Published October 25, 2012
| Sports Network
There is a lot of uncertainty surrounding the Sacramento Kings.
For openers, who knows where this team will call home long-term. The Maloof brothers, owners of the Kings, had a deal in place to build a new arena in Sacramento, which is what they wanted for a long time.
But the Maloofs backed out in a way that made it look like it was never their intention to build a new arena. The future of the Sacramento version of the Kings is up in the air.
Are the Kings heading to Anaheim? Virginia Beach? Could the Seattle faithful be rewarded for the long lost years since the Sonics became the Oklahoma City Thunder?
The questions about the future location of Kings take away from the on-court product, but that may not be a bad thing.
The anchors of this squad are DeMarcus Cousins and Tyreke Evans. Talented fellows both, but their attitudes leave something to be desired.
Cousins is a legit star in the making. Last season, he averaged 18.1 points per game and 11 rebounds per game. That is stout offensive production in the rarified air of Dwight Howard, Andrew Bynum, Kevin Love and Blake Griffin.
Defensively, eh, not so much for Cousins. He's a foul machine and his conditioning has been in question.
"The kid has unbelievable skills as an offensive player," said head coach Keith Smart. "I want to tie that knot to where he becomes a good offensive player and adequate-to-good defensive player."
Evans has never recovered from his 2009-10 Rookie of the Year campaign. He posts respectable numbers, although, across the board, they've gone down the last two seasons.
The decision was made that Evans wasn't a point guard and was moved to a wing spot. This should help Evans temper expectations a bit and maybe get him to hold the ball less.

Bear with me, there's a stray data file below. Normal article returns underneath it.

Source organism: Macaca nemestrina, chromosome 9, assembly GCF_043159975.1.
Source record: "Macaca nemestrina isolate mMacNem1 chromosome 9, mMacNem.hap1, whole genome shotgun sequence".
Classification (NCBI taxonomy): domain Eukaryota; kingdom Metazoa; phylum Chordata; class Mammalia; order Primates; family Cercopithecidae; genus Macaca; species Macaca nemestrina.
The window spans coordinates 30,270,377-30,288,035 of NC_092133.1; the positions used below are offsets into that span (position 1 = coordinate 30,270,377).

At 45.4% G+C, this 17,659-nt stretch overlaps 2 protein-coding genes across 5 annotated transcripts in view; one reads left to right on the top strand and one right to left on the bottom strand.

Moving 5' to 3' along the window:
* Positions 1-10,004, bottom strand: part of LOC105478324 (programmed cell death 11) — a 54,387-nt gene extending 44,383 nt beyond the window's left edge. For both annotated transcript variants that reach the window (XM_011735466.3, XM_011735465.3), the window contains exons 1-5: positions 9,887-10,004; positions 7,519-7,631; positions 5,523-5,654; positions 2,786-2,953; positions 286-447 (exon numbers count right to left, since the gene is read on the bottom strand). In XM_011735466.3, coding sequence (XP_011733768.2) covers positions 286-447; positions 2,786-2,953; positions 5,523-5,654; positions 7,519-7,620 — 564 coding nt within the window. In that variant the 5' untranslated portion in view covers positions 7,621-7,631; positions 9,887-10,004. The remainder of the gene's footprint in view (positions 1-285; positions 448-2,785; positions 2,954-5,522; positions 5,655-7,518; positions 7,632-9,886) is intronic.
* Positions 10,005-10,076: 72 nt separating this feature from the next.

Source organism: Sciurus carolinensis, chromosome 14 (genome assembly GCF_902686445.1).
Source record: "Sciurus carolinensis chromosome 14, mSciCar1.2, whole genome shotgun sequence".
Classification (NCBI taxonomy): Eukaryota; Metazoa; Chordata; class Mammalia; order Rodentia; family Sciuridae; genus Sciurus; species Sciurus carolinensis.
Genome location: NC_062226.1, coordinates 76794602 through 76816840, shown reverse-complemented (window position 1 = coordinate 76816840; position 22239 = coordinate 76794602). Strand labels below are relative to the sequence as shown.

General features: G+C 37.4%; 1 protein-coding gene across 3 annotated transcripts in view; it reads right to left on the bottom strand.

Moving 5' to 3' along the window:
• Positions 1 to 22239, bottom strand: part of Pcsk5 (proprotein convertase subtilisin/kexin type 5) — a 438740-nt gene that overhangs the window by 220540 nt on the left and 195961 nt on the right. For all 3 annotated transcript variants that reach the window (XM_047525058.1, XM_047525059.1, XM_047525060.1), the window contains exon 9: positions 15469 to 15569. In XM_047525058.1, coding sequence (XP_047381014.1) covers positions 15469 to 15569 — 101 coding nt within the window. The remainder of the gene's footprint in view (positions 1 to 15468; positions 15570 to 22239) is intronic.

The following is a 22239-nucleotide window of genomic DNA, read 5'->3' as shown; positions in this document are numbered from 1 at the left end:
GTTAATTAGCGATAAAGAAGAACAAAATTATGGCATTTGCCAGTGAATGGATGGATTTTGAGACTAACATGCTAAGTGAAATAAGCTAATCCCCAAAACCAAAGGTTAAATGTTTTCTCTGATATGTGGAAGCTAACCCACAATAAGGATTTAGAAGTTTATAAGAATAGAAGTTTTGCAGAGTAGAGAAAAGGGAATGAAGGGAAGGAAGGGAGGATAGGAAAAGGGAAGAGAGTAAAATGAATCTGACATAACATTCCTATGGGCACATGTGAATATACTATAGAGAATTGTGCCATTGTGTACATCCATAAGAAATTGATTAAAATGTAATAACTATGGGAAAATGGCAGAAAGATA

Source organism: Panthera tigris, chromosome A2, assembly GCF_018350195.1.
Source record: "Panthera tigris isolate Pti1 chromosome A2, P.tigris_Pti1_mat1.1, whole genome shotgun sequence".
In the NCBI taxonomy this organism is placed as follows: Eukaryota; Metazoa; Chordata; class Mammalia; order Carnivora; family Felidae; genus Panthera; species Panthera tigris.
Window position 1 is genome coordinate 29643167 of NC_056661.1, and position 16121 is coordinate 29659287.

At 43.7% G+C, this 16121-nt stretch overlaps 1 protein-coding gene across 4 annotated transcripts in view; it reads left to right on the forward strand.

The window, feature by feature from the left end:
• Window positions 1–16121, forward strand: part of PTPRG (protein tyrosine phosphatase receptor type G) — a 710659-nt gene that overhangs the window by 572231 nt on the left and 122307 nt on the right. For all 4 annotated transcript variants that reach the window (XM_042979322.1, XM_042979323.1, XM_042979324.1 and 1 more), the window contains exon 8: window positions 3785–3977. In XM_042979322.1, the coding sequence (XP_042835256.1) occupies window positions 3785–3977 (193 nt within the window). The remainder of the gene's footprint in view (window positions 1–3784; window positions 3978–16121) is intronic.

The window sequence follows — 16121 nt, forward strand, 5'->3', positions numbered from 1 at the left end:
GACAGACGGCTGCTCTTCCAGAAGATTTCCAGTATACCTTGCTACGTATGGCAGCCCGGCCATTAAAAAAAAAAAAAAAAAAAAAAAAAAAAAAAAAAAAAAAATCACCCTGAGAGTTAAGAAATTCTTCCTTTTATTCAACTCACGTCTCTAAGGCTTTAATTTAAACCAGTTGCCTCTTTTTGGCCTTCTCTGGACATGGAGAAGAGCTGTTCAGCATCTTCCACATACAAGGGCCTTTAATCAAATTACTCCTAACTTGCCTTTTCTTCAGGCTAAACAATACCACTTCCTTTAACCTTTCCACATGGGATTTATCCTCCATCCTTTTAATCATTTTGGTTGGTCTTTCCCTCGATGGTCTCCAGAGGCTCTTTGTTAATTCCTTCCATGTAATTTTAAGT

Like Cousins, there are attitude questions with Evans and relying on these shaky personalities could be a recipe for disaster.
The Kings drafted solid citizen Thomas Robinson fourth from Kansas in the summer. He's a hard worker and, despite his rookie stature, could infuse this team with professionalism.
They need more of that, top to bottom, in the Kings organization.
2011-12 Results: 22-44, fifth in Pacific; Missed playoffs.
ADDITIONS: F Thomas Robinson, G Aaron Brooks, F James Johnson
PROJECTED STARTING FIVE:
PG- Isaiah Thomas SG- Marcus Thornton SF- Tyreke Evans PF- Jason Thompson C- DeMarcus Cousins
KEY RESERVES: G Aaron Brooks, F Thomas Robinson, G/F Travis Outlaw, G Jimmer Fredette, G Francisco Garcia, C Chuck Hayes, G/F John Salmons, F James Johnson.
FRONTCOURT: Cousins is a star and is in the top five, offensively at least, of centers in the league. He needs to mature and put in more effort on the defensive side to truly make a leap into "respected status."
Evans is basically in the same boat. No one respects his game because, not only have the numbers gone down, he's not a leader and doesn't appear to have an interest in winning.
Thompson finally emerged a bit down the stretch last season and was rewarded with a new contract. He should be a match-up problem for defenders with his size and athleticism, but it's a two-way street. Thompson isn't strong enough to defend centers and good power forwards blow by him.